This time, an image made of three bytes per pixel will be created, designated as CV_8UC3 in OpenCV. Of course, if your input image has been saved as a gray-level image, all three channels will contain the same value. Finally, if you wish to read the image in the format in which it has been saved, then simply input a negative value as the second argument. The number of channels in an image can be checked by using the channels method:

std::cout << "This image has " << image.channels() << " channel(s)"; 

Pay attention when you open an image with imread without specifying a full path (as we did here). In that case, the default directory will be used. When you run your application from the console, this directory is obviously one of your executable files. However, if you run the application directly from your IDE, the default directory will most often be the one that contains your project file. Consequently, make sure that your input image file is located in the right directory.

When you use imshow to display an image made up of integers (designated as CV_16U for 16-bit unsigned integers, or as CV_32S for 32-bit signed integers), the pixel values of this image will be divided by 256 first, in an attempt to make it displayable with 256 gray shades. Similarly, an image made of floating points will be displayed by assuming a range of possible values between 0.0 (displayed as black) and 1.0 (displayed as white). Values outside this defined range are displayed in white (for values above 1.0) or black (for values below 1.0).

The highgui module is very useful for building quick prototypal applications. When you are ready to produce a finalized version of your application, you will probably want to use the GUI module offered by your IDE in order to build an application with a more professional look.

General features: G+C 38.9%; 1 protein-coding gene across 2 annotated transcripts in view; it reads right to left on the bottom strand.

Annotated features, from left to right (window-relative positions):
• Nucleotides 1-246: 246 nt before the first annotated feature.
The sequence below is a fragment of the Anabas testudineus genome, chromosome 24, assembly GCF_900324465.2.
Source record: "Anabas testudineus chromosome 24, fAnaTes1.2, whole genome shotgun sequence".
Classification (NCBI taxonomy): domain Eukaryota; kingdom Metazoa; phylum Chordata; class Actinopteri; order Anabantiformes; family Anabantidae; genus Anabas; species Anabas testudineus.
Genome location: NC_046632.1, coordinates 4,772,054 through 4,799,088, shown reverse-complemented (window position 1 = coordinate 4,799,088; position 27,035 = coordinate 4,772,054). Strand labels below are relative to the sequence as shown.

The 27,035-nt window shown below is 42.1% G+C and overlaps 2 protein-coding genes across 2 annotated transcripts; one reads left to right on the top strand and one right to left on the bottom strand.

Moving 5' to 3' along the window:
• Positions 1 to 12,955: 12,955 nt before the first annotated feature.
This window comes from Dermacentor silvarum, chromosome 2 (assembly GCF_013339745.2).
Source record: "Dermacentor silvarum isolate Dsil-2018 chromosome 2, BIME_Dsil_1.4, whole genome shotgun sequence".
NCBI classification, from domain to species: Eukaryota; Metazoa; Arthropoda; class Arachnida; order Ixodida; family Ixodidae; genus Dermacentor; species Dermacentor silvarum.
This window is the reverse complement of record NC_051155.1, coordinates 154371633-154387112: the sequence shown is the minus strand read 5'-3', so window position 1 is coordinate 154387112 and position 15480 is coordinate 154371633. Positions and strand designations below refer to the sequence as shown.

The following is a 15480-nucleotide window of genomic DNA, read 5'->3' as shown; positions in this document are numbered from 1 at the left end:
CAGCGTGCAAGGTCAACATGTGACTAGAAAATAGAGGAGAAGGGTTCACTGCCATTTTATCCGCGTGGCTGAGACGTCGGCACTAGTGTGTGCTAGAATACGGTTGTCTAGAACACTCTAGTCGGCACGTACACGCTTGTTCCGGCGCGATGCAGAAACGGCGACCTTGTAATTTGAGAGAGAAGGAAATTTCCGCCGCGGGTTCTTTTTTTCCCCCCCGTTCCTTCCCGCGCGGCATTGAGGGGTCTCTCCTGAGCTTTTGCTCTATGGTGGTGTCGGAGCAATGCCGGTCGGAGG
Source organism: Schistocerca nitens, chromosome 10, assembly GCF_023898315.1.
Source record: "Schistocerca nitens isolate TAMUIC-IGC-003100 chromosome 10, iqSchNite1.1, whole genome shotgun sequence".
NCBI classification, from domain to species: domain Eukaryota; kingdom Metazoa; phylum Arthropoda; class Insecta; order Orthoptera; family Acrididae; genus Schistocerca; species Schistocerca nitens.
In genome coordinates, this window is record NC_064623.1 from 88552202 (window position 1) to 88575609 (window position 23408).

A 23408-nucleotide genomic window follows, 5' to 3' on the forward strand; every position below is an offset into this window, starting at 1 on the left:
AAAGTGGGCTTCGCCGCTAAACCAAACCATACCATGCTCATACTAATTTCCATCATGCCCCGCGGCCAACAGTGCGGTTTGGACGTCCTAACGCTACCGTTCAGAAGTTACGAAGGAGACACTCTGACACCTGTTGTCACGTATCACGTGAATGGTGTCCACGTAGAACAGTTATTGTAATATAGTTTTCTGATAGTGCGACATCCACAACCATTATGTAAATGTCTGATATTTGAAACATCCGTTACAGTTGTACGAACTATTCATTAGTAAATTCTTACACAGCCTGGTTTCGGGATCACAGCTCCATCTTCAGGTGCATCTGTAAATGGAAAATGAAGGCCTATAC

Here, our application uses both input and output images. As an exercise, you should rewrite this simple program such that it takes advantage of the function's in-place processing, that is, by not declaring the output image and writing it instead:

cv::flip(image,image,1); // in-place processing 

There's more...

The highgui module contains a rich set of functions that help you to interact with your images. Using these, your applications can react to mouse or key events. You can also draw shapes and write texts on images.

Clicking on images

You can program your mouse to perform specific operations when it is over one of the image windows you created. This is done by defining an appropriate callback function. A callback function is a function that you do not explicitly call but which is called by your application in response to specific events (here, the events that concern the mouse interacting with an image window). To be recognized by applications, callback functions need to have a specific signature and must be registered. In the case of the mouse event handler, the callback function must have the following signature:

void onMouse( int event, int x, int y, int flags, void* param); 

The first parameter is an integer that is used to specify which type of mouse event has triggered the call to the callback function. The other two parameters are simply the pixel coordinates of the mouse location when the event occurred. The flags are used to determine which button was pressed when the mouse event was triggered. Finally, the last parameter is used to send an extra parameter to the function in the form of a pointer to an object. This callback function can be registered in the application through the following call:

cv::setMouseCallback("Original Image", onMouse, reinterpret_cast<void*>(&image));

In this example, the onMouse function is associated with the image window called Original Image, and the address of the displayed image is passed as an extra parameter to the function. Now, if we define the onMouse callback function as shown in the following code, then each time the mouse is clicked, the value of the corresponding pixel will be displayed on the console (here, we assume that it is a gray-level image):

void onMouse( int event, int x, int y, int flags, void* param)  { 
 
  cv::Mat *im= reinterpret_cast<cv::Mat*>(param); 
  switch (event) {  // dispatch the event 
  case cv::EVENT_LBUTTONDOWN: // left mouse button down event 
        // display pixel value at (x,y) 
        std::cout << "at (" << x << "," << y << ") value is: " <<